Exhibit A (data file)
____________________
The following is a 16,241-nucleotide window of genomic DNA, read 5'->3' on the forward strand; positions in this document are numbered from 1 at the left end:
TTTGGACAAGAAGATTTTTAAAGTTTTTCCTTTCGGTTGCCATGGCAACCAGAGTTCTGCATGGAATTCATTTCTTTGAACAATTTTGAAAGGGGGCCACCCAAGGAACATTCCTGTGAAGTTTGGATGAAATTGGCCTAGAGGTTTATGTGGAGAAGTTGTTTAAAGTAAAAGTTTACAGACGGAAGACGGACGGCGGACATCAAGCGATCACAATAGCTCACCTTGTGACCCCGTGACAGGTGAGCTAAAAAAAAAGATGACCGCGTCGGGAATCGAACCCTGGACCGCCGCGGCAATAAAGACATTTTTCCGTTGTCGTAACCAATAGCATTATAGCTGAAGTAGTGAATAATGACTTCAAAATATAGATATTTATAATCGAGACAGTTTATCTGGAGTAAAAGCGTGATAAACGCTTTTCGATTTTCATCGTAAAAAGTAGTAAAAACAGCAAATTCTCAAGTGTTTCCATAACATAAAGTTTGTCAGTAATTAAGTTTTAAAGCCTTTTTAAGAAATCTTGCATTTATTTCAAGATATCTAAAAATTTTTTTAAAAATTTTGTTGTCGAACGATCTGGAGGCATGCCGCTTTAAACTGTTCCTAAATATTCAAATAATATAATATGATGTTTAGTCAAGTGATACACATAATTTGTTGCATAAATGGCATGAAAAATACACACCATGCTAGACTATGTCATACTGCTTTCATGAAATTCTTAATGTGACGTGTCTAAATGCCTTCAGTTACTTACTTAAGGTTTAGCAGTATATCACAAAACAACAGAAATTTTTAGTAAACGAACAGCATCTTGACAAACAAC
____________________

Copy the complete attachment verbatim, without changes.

The following is a 16,241-nucleotide window of genomic DNA, read 5'->3' on the forward strand; positions in this document are numbered from 1 at the left end:
TTTGGACAAGAAGATTTTTAAAGTTTTTCCTTTCGGTTGCCATGGCAACCAGAGTTCTGCATGGAATTCATTTCTTTGAACAATTTTGAAAGGGGGCCACCCAAGGAACATTCCTGTGAAGTTTGGATGAAATTGGCCTAGAGGTTTATGTGGAGAAGTTGTTTAAAGTAAAAGTTTACAGACGGAAGACGGACGGCGGACATCAAGCGATCACAATAGCTCACCTTGTGACCCCGTGACAGGTGAGCTAAAAAAAAAGATGACCGCGTCGGGAATCGAACCCTGGACCGCCGCGGCAATAAAGACATTTTTCCGTTGTCGTAACCAATAGCATTATAGCTGAAGTAGTGAATAATGACTTCAAAATATAGATATTTATAATCGAGACAGTTTATCTGGAGTAAAAGCGTGATAAACGCTTTTCGATTTTCATCGTAAAAAGTAGTAAAAACAGCAAATTCTCAAGTGTTTCCATAACATAAAGTTTGTCAGTAATTAAGTTTTAAAGCCTTTTTAAGAAATCTTGCATTTATTTCAAGATATCTAAAAATTTTTTTAAAAATTTTGTTGTCGAACGATCTGGAGGCATGCCGCTTTAAACTGTTCCTAAATATTCAAATAATATAATATGATGTTTAGTCAAGTGATACACATAATTTGTTGCATAAATGGCATGAAAAATACACACCATGCTAGACTATGTCATACTGCTTTCATGAAATTCTTAATGTGACGTGTCTAAATGCCTTCAGTTACTTACTTAAGGTTTAGCAGTATATCACAAAACAACAGAAATTTTTAGTAAACGAACAGCATCTTGACAAACAAC